While natural rights are universal and therefore apply in every nation, the government holding power in one nation does not have a duty to secure the natural rights of people from another nation. For example, Mexico has the duty to secure the natural rights of the Mexican people; Syria, the Syrian people; et cetera. However, when a nation has permitted a foreigner to legally enter the nation, such a duty exists for as long as the foreigner is legally present in the nation. Nevertheless, there is no duty to permit a foreigner entry into a nation in the first place, and there is no duty to secure the natural rights of anyone present in a nation illegally. Consequently, the United States does not have a duty to permit either immigrants or refugees into the nation, and it does not have a duty to secure the natural rights of illegal immigrants (from Mexico or any other nation).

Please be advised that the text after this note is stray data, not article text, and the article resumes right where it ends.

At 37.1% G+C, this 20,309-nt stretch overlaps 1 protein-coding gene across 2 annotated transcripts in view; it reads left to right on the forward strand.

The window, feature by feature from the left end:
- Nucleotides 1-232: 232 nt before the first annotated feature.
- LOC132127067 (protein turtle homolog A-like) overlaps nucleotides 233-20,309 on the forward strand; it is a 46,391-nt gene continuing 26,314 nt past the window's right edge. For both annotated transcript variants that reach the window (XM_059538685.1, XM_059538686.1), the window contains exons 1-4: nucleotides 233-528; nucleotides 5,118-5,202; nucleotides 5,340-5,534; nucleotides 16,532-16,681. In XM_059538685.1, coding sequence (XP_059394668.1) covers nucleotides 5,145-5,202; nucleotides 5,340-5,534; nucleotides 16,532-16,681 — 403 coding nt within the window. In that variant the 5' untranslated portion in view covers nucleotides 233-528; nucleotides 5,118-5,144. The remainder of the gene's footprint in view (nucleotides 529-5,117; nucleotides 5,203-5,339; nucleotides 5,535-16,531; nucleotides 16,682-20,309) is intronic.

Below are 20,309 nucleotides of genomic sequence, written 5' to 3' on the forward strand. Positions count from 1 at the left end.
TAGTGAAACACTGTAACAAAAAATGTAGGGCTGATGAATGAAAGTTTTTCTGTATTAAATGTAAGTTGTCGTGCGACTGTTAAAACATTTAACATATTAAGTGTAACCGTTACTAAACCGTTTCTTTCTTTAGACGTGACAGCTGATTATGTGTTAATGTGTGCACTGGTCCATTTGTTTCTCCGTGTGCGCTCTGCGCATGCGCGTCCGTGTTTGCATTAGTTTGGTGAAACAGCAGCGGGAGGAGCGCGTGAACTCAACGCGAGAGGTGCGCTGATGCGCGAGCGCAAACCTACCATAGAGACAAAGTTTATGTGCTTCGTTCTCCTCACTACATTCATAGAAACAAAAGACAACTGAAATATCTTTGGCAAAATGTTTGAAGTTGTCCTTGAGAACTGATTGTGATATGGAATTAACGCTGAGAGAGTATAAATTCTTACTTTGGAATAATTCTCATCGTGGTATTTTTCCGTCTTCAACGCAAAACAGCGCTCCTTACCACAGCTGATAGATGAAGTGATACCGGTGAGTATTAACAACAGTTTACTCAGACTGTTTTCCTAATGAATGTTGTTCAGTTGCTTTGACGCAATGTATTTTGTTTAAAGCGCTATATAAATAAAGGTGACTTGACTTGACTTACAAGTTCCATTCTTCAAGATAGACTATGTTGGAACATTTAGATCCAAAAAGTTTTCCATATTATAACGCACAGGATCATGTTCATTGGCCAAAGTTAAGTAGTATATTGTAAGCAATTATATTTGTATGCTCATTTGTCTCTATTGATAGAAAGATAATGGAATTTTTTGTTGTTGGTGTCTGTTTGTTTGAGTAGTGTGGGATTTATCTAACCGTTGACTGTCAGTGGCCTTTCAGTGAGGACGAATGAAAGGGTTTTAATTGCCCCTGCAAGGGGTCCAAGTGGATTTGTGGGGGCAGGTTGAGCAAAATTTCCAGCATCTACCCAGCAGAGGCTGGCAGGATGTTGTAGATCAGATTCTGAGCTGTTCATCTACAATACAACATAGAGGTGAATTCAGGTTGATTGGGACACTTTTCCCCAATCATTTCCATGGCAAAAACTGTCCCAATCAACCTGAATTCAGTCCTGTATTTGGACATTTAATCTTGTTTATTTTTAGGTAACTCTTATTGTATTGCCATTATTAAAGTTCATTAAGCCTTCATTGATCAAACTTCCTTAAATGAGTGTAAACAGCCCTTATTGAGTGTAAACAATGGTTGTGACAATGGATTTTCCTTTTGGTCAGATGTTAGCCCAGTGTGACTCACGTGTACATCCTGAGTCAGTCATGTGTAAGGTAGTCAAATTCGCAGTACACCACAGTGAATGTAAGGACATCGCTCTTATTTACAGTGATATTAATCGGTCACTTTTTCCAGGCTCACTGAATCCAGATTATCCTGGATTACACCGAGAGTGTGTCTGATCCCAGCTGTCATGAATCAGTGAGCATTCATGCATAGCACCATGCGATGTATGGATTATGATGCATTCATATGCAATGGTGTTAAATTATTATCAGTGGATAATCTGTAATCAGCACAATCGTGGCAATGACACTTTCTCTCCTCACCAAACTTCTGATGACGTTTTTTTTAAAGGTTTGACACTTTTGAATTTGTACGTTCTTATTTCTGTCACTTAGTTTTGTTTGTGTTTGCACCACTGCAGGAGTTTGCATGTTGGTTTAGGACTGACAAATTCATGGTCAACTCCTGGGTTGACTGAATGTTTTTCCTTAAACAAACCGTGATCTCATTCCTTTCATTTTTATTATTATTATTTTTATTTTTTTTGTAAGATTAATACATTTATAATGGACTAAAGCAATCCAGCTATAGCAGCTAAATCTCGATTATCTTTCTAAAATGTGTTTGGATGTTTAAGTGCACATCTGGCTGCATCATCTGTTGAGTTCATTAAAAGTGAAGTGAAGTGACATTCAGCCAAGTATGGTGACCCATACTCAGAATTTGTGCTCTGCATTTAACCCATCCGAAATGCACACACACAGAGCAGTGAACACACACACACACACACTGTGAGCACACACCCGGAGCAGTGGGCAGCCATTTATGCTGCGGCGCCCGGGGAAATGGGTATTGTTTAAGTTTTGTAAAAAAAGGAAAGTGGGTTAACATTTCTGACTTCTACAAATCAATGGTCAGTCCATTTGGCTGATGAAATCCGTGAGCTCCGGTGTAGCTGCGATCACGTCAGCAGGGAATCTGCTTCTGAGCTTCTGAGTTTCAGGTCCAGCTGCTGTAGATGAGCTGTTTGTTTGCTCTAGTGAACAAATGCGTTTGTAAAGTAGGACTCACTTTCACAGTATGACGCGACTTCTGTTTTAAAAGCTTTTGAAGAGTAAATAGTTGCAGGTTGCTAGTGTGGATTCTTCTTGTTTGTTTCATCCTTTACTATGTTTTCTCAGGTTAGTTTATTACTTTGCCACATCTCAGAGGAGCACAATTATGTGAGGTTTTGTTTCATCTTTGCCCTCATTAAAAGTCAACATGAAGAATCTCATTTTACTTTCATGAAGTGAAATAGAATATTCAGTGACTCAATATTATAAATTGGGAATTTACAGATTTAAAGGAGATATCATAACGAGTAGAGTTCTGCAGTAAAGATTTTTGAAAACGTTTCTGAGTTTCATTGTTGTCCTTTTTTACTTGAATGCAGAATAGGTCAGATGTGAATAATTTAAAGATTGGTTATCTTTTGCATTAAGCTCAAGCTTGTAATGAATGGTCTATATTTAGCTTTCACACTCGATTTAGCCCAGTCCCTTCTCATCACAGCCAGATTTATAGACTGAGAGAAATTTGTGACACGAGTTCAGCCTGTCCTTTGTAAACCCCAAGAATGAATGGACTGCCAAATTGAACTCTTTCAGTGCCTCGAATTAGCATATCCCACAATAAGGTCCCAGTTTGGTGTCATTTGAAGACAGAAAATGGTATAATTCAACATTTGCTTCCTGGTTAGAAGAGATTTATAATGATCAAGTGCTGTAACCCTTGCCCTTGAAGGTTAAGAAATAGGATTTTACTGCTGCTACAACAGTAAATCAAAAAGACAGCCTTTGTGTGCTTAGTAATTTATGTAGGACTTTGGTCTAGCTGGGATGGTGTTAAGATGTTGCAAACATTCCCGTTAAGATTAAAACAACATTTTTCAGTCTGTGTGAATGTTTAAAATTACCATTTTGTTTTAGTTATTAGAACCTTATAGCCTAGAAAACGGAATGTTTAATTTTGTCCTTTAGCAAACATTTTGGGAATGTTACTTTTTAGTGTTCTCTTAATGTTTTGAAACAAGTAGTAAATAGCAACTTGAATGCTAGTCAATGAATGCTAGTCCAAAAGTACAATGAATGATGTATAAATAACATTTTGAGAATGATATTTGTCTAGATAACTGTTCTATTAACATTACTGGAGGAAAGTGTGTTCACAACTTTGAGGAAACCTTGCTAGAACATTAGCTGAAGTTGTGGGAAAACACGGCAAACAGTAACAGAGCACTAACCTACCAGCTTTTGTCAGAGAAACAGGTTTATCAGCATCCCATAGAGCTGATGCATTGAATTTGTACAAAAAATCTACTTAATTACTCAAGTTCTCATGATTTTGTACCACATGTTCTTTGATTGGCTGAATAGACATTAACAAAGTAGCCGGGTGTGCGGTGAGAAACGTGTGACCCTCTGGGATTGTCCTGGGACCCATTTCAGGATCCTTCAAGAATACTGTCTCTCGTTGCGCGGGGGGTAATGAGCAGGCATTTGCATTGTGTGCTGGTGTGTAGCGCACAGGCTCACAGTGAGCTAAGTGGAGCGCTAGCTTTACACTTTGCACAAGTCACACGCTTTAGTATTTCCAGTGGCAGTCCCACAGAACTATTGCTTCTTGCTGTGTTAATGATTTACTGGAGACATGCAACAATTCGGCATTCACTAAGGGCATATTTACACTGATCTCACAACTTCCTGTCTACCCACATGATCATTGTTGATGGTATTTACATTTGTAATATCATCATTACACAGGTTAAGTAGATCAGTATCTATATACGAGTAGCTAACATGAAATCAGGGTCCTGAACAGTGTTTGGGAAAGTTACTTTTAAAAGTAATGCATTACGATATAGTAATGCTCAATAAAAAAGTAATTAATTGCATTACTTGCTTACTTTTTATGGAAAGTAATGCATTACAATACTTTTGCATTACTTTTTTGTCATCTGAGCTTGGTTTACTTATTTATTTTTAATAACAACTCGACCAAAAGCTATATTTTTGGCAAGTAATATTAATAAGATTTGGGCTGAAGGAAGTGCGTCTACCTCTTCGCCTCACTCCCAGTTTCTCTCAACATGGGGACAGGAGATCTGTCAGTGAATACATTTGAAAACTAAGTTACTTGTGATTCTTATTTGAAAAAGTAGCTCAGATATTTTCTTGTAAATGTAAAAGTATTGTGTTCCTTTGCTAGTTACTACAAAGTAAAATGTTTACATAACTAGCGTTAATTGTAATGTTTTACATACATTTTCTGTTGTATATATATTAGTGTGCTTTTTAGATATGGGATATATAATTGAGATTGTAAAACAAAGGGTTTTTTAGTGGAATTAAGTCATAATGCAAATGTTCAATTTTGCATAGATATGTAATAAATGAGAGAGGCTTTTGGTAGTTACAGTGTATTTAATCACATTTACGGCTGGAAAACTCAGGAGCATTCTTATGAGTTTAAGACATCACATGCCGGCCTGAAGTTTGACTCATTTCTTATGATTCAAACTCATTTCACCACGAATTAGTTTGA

Now, while natural rights are unalienable and cannot be taken away by a government, these rights can be forfeited by an individual, but only when an individual violates the man-made laws of a nation (specifically, the man-made laws that are necessary to secure the natural rights of the people). In such a situation, a government can legitimately hold an individual accountable by depriving the individual of life, liberty, or property, depending on the facts of the case.